Updated March 4 at 2:04pm

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ENTERTAINMENT

Twin River campaigns to voters on table games

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LINCOLN - Twin River plans to campaign “aggressively” and rely heavily on social media in its effort to persuade voters to pass a state referendum question allowing table games at its Lincoln gambling facility , according to chairman John E. Taylor Jr.

“We’re really trying to have a dialogue with voters,” Taylor told Providence Business News. “It’s being able to articulate why this makes sense. At this point, I don’t see many challenges. That’s not to say there won’t be. As we face them, we’ll address them.”

Taylor said the ‘Bringing Jobs to Rhode Island’ campaign, which held a kickoff event on April 16 at Waterplace Park in Providence, also will see “traditional” communications including appearances with local chambers of commerce and town hall meetings.

Several hundred people attended the rally at Waterplace Park.

“I [was] encouraged [but] I’m not totally surprised,” said Taylor. “I think Rhode Islanders want to hear about jobs.”

Twin River said opening table games would create 350 full-time equivalent jobs there and around 300 spin-off jobs within the local community as well as generate $16 million additional revenue for the state.

Voters will have their say on Nov. 6. The referendum must pass statewide and in Lincoln.

Twin River, Casino, Rhode Island, Business, Entertainment, Lincoln

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RItruth

Twin River is a slot parlor. Adding table games to a slot parlor does not make a casino. Worse, the ruse perpetrated on Rhode Islanders by Twin River and Newport Grand management, the chambers of commerce, the tourism groups and state officials that adding table games will allow Twin River and Newport Grand to compete against CT and MA casinos is disgraceful.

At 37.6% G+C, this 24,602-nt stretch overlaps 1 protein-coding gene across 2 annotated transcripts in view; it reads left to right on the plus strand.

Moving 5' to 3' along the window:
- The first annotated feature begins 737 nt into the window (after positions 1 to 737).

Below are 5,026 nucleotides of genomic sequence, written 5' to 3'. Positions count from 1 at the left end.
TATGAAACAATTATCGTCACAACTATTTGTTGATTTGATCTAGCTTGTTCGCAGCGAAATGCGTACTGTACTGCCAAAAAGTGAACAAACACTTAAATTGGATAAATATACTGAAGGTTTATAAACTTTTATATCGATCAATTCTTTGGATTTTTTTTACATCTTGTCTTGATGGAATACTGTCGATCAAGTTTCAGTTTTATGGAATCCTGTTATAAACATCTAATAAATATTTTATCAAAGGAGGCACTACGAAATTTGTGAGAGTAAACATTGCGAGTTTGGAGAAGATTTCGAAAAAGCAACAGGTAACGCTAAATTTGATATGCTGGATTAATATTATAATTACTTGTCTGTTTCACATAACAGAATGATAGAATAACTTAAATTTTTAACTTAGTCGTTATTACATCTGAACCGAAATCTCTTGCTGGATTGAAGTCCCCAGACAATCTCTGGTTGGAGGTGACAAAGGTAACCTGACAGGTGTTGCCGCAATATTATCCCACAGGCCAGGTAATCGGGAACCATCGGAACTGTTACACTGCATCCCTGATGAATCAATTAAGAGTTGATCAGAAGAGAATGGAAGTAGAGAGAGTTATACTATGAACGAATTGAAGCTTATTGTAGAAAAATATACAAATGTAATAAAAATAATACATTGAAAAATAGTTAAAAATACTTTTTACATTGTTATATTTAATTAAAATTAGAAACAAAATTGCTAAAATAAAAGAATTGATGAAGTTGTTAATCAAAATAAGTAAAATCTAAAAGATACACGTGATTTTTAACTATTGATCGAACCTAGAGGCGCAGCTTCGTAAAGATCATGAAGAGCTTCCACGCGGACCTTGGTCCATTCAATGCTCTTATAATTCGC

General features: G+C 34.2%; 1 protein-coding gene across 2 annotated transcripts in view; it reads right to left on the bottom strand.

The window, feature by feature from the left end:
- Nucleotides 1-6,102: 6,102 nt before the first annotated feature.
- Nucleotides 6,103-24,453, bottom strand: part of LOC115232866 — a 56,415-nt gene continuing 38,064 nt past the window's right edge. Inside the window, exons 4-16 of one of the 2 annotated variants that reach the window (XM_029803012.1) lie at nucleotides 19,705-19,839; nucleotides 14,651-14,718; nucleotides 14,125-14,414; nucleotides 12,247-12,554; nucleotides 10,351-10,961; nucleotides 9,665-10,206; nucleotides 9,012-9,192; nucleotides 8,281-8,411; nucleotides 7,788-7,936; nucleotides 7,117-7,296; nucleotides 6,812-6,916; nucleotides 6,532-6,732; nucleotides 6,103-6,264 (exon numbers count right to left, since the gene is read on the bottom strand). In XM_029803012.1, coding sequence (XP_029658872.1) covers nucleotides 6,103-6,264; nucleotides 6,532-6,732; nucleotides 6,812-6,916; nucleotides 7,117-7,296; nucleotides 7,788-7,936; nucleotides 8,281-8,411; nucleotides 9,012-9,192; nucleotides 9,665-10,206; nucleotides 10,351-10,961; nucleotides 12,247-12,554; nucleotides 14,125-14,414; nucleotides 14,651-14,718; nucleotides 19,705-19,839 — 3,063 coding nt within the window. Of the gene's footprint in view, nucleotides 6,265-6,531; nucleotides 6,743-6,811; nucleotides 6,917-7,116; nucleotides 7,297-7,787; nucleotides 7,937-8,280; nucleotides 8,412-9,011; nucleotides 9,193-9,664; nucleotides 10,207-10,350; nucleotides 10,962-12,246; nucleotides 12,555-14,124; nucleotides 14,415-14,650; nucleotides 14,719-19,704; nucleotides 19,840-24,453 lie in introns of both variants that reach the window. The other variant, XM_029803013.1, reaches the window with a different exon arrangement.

The owners of Twin River are a consortium of banks and hedge funds. They have no RI presence. They do not want to compete against MA and CT casinos because 1) they know they can't; and 2) to do so would cost millions in new investment to build hotels, parking garages, indoor malls, etc., similar to CT's casinos and what we can expect from MA casinos.

The Twin River owners are happy to rake in a fixed % profit, knowing that people who spend money at slot parlors are, predominantly, poor, working poor and lower middle class. They're not likely to be college graduates; some are high school grads but many never finished high school, and they tend to be older, such as elderly or on fixed incomes.

General Assembly members should be embarrassed to support table games at Twin River and Newport Grand, as if it is a viable aspect of competing with CT and MA casinos.

Also, the chambers, tourism groups and restaurateurs who support table games do so under the mistaken belief that they are "protecting" their existing businesses from being cannibalized if RI had a casino. Ironically, a casino drives more non-casino spending than does a slot parlor. Casino patrons tend to be middle-class to affluent; college educated; and more likely to spend money in surrounding areas, such as downtown Providence and Federal Hill. But try and convince them of this economic reality. No matter how much you tell them a casino will draw thousands of more tourists to the state --- anyone EVER heard of any out-of-staters deciding to vacation in RI because they're going to visit Twin River? --- they just don;t get it.

Oh well, so now we'll see MA patrons abandon the RI slot parlors, and I'm sure a significant # of RI residents, once they have a SEMass casino and SEMass slot parlor handy, will do the same.

There's no hope for RI as long as the state's business community exhibits such a demonstrably incompetent lack of vision.

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